My life, like most people’s, is pretty hectic and often unpredictable. And there are days when I can’t make it to my favorite cycle class. Being able to jump on the bike and take a class anytime I want eliminates the frustration (and the excuses) of not being able to get a workout in. Plus, there are a variety of class lengths so even if I only have 30 minutes to squeeze it in, I can.


As I mentioned above, there are plenty of class lengths to choose from, but there are also a wide variety of formats. From Tabata or HIIT style classes to endurance, hills, and speed drills, you could literally never take the same ride twice—or you could if you find one you really like—that’s what’s cool. I find the variety especially helpful when I am training for an outdoor event like the MS 150 where I know there are going to be lots of hills—I can take the classes designed to help me build strength and endurance. You can also choose a class by instructor or music genre—those are both biggies for me because it all comes down to the tunes for me, and the enthusiasm of the performer.

Training Tool

As a cycle instructor, I like to practice my drills and run through my playlist, cuing, timing etc prior to each class in order to deliver the best performance for my riders. Rather than having to drive to the gym and wait for the cycle studio to be empty, I can now do that at home as often as I need to which has turned out to be really useful. And I get ideas for rides, music and phrasing from some of the instructors.

As an outdoor rider, I appreciate the fact that when I am training for an event I no longer have to skip a ride if it’s cold or rainy. There is a scenic ride feature that, while the graphics are a little hokey, simulates an outdoor ride with a changing terrain. Not quite the same as hitting the road—but a decent alternative.



Working out at home is convenient, but there are plenty of distractions. When I go in a cycle studio, my mindset is that I am there for the duration—I’m fully present. I’m not going to take a phone call, and there aren’t usually people walking in and out, coming up and asking me questions mid ride etc. At home that may not be the case. I can hear the dryer buzz and think I need to fold clothes. Or my kids or husband will come up and start talking. We’re working on that—lol!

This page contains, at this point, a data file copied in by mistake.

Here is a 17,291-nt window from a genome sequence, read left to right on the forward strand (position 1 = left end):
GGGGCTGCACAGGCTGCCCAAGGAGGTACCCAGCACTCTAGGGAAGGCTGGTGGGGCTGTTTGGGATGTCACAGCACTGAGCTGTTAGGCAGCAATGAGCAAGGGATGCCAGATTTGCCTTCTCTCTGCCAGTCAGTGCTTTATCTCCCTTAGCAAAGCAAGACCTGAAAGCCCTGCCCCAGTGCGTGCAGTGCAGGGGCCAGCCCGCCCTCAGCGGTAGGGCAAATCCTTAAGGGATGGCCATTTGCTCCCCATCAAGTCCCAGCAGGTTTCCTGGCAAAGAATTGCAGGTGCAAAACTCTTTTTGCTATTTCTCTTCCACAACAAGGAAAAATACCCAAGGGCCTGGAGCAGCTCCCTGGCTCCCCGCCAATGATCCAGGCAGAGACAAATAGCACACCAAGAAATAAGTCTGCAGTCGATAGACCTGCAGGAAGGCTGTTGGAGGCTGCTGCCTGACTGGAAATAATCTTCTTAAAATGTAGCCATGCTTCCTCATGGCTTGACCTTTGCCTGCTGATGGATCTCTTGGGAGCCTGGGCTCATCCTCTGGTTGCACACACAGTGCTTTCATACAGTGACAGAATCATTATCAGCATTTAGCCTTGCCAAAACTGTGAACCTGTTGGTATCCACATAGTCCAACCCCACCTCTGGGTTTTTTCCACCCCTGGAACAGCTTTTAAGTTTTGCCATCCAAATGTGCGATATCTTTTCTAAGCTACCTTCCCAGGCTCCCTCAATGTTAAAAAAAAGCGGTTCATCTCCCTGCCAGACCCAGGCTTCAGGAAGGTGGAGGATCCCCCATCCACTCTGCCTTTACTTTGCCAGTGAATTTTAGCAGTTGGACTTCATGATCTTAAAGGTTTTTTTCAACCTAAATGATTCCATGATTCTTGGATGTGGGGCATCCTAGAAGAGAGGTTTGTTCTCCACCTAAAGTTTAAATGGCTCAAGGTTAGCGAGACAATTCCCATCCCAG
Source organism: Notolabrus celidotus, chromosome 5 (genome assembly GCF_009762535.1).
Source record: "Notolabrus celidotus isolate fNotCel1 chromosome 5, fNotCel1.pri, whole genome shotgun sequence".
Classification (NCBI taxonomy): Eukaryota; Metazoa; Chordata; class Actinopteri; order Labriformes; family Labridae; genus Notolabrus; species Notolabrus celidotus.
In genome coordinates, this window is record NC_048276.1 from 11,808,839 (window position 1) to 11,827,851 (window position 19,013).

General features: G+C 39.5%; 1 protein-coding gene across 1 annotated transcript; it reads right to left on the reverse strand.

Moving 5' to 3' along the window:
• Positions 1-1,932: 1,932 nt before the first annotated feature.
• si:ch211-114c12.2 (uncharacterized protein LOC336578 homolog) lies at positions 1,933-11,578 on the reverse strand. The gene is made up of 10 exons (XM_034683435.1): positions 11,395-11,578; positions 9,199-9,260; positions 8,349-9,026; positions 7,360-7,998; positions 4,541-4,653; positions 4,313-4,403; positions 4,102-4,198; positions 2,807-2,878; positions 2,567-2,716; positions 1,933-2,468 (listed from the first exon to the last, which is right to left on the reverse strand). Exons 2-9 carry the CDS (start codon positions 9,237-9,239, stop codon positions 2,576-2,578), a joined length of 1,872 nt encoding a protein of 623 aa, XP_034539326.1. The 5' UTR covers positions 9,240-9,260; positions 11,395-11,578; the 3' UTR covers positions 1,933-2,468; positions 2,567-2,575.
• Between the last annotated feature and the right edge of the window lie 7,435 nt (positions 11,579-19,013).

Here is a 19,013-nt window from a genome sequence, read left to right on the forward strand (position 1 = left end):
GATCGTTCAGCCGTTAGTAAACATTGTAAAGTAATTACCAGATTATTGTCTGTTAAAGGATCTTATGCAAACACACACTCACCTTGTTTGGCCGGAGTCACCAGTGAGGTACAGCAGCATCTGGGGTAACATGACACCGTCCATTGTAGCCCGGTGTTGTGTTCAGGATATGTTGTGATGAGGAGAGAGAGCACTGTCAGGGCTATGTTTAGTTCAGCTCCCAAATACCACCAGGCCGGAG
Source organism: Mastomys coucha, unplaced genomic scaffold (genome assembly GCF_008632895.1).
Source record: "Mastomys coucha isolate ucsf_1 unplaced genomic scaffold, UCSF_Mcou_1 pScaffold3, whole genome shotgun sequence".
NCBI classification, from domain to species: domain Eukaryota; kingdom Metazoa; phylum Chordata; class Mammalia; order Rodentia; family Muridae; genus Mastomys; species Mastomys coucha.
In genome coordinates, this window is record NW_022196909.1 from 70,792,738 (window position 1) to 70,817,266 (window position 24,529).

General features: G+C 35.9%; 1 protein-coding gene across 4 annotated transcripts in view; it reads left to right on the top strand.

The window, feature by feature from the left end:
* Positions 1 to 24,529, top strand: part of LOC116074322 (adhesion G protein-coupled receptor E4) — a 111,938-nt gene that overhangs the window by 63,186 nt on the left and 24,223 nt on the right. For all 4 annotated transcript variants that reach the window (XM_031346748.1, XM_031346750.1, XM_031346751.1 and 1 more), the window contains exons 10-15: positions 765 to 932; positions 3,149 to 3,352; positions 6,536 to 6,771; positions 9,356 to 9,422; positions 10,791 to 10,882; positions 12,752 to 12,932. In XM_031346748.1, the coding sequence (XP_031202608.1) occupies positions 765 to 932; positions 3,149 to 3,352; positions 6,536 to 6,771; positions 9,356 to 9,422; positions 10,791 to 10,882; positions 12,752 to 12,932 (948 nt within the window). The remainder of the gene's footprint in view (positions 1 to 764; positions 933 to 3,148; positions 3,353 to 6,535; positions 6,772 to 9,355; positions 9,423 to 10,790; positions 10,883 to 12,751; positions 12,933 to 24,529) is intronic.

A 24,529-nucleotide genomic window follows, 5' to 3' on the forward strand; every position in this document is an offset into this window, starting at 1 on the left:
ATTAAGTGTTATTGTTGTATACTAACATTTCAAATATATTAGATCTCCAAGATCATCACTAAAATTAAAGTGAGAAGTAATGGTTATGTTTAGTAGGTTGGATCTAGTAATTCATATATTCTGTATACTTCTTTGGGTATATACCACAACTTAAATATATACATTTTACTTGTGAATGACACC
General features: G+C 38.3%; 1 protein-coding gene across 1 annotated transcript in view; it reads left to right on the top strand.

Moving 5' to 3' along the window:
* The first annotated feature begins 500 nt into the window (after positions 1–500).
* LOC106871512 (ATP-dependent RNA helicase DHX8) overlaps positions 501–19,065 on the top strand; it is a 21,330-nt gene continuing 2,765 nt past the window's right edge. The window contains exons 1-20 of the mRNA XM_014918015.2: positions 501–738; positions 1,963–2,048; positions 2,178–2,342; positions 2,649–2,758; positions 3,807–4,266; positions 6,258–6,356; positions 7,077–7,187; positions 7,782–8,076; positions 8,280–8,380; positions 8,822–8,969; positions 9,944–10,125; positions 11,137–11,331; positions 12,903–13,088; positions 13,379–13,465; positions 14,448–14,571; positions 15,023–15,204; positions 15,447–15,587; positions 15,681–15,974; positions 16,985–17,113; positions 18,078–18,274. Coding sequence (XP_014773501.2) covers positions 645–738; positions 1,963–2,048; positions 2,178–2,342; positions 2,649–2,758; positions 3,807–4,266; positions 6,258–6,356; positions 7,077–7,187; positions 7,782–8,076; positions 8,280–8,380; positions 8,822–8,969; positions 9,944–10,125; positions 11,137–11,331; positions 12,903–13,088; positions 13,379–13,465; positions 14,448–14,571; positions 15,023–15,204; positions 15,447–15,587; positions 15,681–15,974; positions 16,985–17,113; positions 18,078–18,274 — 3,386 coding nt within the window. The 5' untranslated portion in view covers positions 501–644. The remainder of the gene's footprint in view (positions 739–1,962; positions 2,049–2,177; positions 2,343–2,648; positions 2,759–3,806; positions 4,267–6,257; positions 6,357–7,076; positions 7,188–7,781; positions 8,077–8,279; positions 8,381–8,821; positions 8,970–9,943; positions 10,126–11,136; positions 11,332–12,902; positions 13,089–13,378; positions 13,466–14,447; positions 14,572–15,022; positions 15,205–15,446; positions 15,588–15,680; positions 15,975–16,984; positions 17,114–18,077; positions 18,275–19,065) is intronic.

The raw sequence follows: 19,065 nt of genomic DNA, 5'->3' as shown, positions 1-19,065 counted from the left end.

As I mentioned—I am competitive. I like a dark room, loud music, and people around me because it makes me WERK. Peloton rides have a leaderboard and a “virtual community” on social media platforms, but it really isn’t the same thing. Even if you take a class with a friend at the same time—it’s not the same as having them there with you. Whether I’m teaching or taking a class, my adrenaline starts flowing the minute I enter a cycle studio. At home, it takes me a good 2-3 tracks to really start to get in the zone—but once I’m there I’m good.


Ok so this one is weird and it might just be me, BUT I work out hard and by the end of the 45-50 minutes I am literally dripping sweat—on my floor—in my home. I realized quickly that I need a mat under the bike and fortunately my office has a lot of windows I can open, but there is still the fact that some days it smells a bit like a sweaty cycle studio in there. I now tend to create my own “soul cycle” vibe with scented candles in the room while I ride.

The Bottom Line

I LOVE my Peloton and think it is absolutely worth the investment—especially when it comes to preparing for my own classes. I’ve found some instructors that I follow regularly and I find myself looking forward to their rides. Getting motivated at home is a little harder, but it’s not something that prevents me from doing it.

It IS an investment though y’all, so if you think it will end up gathering dust, consider simply purchasing and downloading the app for a more cost effective option. Then you can take the classes at your gym or anywhere you have access to a stationary bike. Happy riding!